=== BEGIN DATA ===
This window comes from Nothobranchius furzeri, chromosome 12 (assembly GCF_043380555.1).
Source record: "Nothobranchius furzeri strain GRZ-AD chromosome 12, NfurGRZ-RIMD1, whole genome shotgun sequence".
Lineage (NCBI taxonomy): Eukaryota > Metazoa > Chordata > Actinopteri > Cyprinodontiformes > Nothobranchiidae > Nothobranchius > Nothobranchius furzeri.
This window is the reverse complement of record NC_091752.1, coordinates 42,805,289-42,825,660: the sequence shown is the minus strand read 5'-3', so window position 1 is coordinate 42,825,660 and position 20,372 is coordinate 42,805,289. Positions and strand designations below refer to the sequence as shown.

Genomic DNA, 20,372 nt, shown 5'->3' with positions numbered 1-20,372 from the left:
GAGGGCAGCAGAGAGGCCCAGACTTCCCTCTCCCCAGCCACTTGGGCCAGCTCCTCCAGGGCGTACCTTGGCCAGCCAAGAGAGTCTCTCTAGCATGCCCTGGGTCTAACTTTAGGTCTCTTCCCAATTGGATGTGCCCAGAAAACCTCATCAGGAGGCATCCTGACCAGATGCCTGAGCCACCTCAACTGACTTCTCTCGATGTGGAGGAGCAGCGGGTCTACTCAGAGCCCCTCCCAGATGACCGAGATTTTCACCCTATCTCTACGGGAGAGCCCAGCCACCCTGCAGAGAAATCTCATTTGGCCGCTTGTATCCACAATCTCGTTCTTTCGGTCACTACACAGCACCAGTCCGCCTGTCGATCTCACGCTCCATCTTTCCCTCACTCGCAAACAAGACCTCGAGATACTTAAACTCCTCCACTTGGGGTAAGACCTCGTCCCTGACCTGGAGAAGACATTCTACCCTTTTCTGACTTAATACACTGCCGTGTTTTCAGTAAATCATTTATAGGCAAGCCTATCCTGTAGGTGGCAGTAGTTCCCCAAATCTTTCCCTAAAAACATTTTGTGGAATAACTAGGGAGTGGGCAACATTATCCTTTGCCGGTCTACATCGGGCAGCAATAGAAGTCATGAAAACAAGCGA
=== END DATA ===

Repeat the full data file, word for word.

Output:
This window comes from Nothobranchius furzeri, chromosome 12 (assembly GCF_043380555.1).
Source record: "Nothobranchius furzeri strain GRZ-AD chromosome 12, NfurGRZ-RIMD1, whole genome shotgun sequence".
Lineage (NCBI taxonomy): Eukaryota > Metazoa > Chordata > Actinopteri > Cyprinodontiformes > Nothobranchiidae > Nothobranchius > Nothobranchius furzeri.
This window is the reverse complement of record NC_091752.1, coordinates 42,805,289-42,825,660: the sequence shown is the minus strand read 5'-3', so window position 1 is coordinate 42,825,660 and position 20,372 is coordinate 42,805,289. Positions and strand designations below refer to the sequence as shown.

Genomic DNA, 20,372 nt, shown 5'->3' with positions numbered 1-20,372 from the left:
GAGGGCAGCAGAGAGGCCCAGACTTCCCTCTCCCCAGCCACTTGGGCCAGCTCCTCCAGGGCGTACCTTGGCCAGCCAAGAGAGTCTCTCTAGCATGCCCTGGGTCTAACTTTAGGTCTCTTCCCAATTGGATGTGCCCAGAAAACCTCATCAGGAGGCATCCTGACCAGATGCCTGAGCCACCTCAACTGACTTCTCTCGATGTGGAGGAGCAGCGGGTCTACTCAGAGCCCCTCCCAGATGACCGAGATTTTCACCCTATCTCTACGGGAGAGCCCAGCCACCCTGCAGAGAAATCTCATTTGGCCGCTTGTATCCACAATCTCGTTCTTTCGGTCACTACACAGCACCAGTCCGCCTGTCGATCTCACGCTCCATCTTTCCCTCACTCGCAAACAAGACCTCGAGATACTTAAACTCCTCCACTTGGGGTAAGACCTCGTCCCTGACCTGGAGAAGACATTCTACCCTTTTCTGACTTAATACACTGCCGTGTTTTCAGTAAATCATTTATAGGCAAGCCTATCCTGTAGGTGGCAGTAGTTCCCCAAATCTTTCCCTAAAAACATTTTGTGGAATAACTAGGGAGTGGGCAACATTATCCTTTGCCGGTCTACATCGGGCAGCAATAGAAGTCATGAAAACAAGCGA